And so, as I briefly paraphrase Feser’s statement of John Searle’s argument, a computer likewise is simply performing operations with digital bits: it only computes because of the meaning that we humans attach to the bits put in, to the output, and the processes our program performs on it. And so a “natural computer,” such as a genome which man did not even design or program, can even less be said to be computing anything.
That might seem to be unproblematic for a materialist who, in any case, claims that biology is undirected and purposeless. But does that actually hold up? After some discussion of a well-known philosophical contruct called “quaddition”, Feser asks us to consider a completely purposeless embryological development program:
For instance, we can imagine what we might call a “quembryo” program that, when the genome runs it, produces the same results that the embryo program does except that the embryo does not develop eyes. Now, consider a human embryo that never develops eyes. Should we say that the genome that built this embryo was running what Rosenberg would call the embryo program but that there was a malfunction in the system? Or should we say instead that the genome was actually running the “quembryo” program and that there was no malfunction at all and things were going perfectly smoothly?
Now, someone might reply that an error producing a blind human could, conceivably, have adaptive advantages (perhaps his parents are troglodytes not needing their eyes). Such errors, it is claimed, are how evolution progresses. But actually, it would be improper to talk about “errors” at all, and there would be no explanation for the fact that all kinds of factors in embryology appear to be coordinated with the very aim of producing a human being conforming to some specification – one with eyes, barring the failure of one or more of the controls.
In brief, Feser concludes that Searle is absolutely right to deny that computation, such as “DNA algorithms,” can be said to be more than an artifical construct put on to nature by human observers. And that entails that whatever science we do in unravelling computational patterns of cause and effect would be no more than the weaving of fictional tales around the disconnected and meaningless processing of bits.
Not many of us, however, have the ascetic capacity of an Alex Rosenberg to eliminate all significance from natural events – and neither does Rosenberg, in practice, for his eliminative claims include human thought, too, making the meaning of what he thinks to write on eliminativism, or anything else, illusory too. In other words, it is self-contradictory.
The way out of this rat-maze is simple, as Feser says. Simply give up on the attempt to exclude teleology from nature, and especially from living things. He is quick to point out that what he means here is the internal teleology by which organisms have their own aims and goals based on their substantial forms. As always with Feser, he rejects the Paleyan (or Cartesian) concept of a living creature as a mechanical artifact composed of accidentally connected molecular parts. Instead, like the “target morphology” in the scienctific research mentioned in my previous post, the goals of creatures are a global feature of what they are. Remember in my last post how the final form of an animal appears to be “known” both to the organism as a whole and single cells.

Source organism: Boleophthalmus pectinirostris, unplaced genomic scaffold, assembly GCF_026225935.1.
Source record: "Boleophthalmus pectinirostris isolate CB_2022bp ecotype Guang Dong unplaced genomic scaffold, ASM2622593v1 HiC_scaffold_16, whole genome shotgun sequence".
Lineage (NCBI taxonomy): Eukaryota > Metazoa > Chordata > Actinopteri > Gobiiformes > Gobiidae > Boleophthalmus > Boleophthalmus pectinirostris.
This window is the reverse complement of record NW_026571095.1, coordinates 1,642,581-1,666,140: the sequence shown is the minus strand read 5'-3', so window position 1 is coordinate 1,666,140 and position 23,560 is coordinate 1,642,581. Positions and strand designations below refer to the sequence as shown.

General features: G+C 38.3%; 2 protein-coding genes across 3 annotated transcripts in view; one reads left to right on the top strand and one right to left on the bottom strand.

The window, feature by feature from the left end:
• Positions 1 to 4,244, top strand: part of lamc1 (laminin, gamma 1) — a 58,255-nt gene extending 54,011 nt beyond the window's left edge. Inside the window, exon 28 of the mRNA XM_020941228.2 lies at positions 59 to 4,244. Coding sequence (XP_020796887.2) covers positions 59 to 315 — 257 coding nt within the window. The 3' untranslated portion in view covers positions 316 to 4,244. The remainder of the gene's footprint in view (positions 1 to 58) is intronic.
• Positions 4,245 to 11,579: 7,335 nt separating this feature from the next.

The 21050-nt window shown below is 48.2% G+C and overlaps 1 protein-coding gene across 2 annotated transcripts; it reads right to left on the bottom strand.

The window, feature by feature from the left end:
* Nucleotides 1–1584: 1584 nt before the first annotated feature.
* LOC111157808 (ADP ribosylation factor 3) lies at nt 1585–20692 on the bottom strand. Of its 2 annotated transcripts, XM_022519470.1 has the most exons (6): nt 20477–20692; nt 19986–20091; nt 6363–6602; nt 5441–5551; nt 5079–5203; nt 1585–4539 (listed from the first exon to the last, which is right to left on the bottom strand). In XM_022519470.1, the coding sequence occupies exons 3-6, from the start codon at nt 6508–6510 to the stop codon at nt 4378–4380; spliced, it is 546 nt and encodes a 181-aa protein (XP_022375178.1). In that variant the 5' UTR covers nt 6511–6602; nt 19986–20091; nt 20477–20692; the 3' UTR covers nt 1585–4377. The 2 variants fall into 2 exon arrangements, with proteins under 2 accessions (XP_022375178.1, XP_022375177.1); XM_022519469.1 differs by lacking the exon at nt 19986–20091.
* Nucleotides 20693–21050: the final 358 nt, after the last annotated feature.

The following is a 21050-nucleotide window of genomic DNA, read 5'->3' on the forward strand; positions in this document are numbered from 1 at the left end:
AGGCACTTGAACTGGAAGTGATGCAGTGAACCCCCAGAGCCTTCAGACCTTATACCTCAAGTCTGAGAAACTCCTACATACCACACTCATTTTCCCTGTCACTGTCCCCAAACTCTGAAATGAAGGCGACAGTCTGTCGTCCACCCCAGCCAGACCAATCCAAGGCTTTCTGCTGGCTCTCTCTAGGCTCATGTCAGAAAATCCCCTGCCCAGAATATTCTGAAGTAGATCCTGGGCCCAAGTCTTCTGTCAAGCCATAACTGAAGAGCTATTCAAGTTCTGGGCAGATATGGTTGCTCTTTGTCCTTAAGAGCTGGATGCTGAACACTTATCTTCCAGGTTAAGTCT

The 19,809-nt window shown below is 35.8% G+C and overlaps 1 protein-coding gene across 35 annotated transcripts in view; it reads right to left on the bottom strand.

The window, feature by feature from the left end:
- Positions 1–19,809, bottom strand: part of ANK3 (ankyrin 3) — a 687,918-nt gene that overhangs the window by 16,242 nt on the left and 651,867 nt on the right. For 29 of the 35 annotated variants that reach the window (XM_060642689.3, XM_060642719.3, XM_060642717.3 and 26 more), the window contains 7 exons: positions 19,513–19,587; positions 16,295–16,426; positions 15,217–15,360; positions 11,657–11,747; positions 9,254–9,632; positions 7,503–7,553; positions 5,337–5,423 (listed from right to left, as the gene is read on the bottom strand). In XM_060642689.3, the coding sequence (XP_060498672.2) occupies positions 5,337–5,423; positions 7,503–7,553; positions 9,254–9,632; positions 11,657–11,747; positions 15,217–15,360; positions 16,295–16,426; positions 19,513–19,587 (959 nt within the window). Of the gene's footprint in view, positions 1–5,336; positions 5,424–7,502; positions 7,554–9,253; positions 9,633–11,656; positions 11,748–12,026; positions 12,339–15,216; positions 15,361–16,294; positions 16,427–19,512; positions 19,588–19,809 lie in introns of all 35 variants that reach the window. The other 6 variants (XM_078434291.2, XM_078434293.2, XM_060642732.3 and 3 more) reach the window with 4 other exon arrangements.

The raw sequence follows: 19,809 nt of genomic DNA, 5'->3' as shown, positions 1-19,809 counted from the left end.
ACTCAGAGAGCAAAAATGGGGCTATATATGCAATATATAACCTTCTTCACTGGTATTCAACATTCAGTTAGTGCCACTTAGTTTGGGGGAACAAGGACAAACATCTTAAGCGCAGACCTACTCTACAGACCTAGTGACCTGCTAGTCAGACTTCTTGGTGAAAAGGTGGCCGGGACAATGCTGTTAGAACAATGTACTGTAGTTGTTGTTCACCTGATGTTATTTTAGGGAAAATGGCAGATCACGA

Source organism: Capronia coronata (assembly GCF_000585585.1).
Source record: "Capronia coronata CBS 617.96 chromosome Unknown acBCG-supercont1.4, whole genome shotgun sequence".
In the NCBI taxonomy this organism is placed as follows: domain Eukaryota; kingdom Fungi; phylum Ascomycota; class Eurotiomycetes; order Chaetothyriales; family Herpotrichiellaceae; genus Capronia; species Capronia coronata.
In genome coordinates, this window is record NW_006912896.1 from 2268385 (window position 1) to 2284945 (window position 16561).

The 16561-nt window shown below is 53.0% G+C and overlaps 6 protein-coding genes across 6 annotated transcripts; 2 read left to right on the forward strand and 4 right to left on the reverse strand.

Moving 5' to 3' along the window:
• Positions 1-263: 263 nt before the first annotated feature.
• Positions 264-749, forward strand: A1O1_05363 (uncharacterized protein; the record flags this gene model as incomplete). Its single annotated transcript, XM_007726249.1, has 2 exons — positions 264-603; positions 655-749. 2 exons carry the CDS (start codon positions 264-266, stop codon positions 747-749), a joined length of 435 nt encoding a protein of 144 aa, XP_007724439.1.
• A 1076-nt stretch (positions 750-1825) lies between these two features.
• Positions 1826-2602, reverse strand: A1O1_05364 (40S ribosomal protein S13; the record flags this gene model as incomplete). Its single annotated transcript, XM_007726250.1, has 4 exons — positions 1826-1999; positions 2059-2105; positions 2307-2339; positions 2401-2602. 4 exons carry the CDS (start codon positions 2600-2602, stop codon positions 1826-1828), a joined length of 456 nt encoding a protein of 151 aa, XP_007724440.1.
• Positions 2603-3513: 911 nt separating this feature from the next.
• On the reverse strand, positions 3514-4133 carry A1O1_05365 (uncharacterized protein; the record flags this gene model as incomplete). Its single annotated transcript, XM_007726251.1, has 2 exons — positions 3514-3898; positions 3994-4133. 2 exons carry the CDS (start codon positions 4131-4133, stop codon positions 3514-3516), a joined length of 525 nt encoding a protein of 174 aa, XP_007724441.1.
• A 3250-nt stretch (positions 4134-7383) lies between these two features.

Thus we are able to identify things like normality and error. Real computation can be allowed to exist in the natural world. Our human embryology can be legitimately viewed in terms of a programmed process with the goal of reproducing after our kind. And hence the congenitally blind baby can be justly viewed as the result of a failure in that program, and so be seen as fully human (not a new type of “Quuman being”) and, perhaps, deserving of remedial treatment if possible to correct what is defective.
This acceptance of form and natural teleology (as Thomas Aquinas pointed out) does not preclude the providence of God over even the errors. There are unsighted people who regard their blindness as an advantage – but if so it must be seen as a special and unusual kind of advantage, for in the land of the blind, human survival would be unlikely. Teleology, then, should be seen as a necessary feature of the natural world, not as an indicator that God would make everything turn out perfectly. The mystery of suffering, and of providence, still remains:
As he went along, he saw a man blind from birth. His disciples asked him, “Rabbi, who sinned, this man or his parents, that he was born blind?” “Neither this man nor his parents sinned,” said Jesus, “but this happened so that the works of God might be displayed in him.
It is simply more natural and rational to include genuine formal and final causation in our study of nature, whether that be simply in the activities of daily life, or in working out the hugely complex computational features of the genome. However, as Feser points out (and Thomas Aquinas before him), teleology does have inevitable theological connotations. It is as difficult to account for teleology apart from God as it is to account for evidence of intentionality without teleology.
In the end, the desire to exclude God seems the only reason for the intellectual contortions required in eliminating teleology, and the far more common intellectual fudges in assuming it in practice whilst denying it in theory.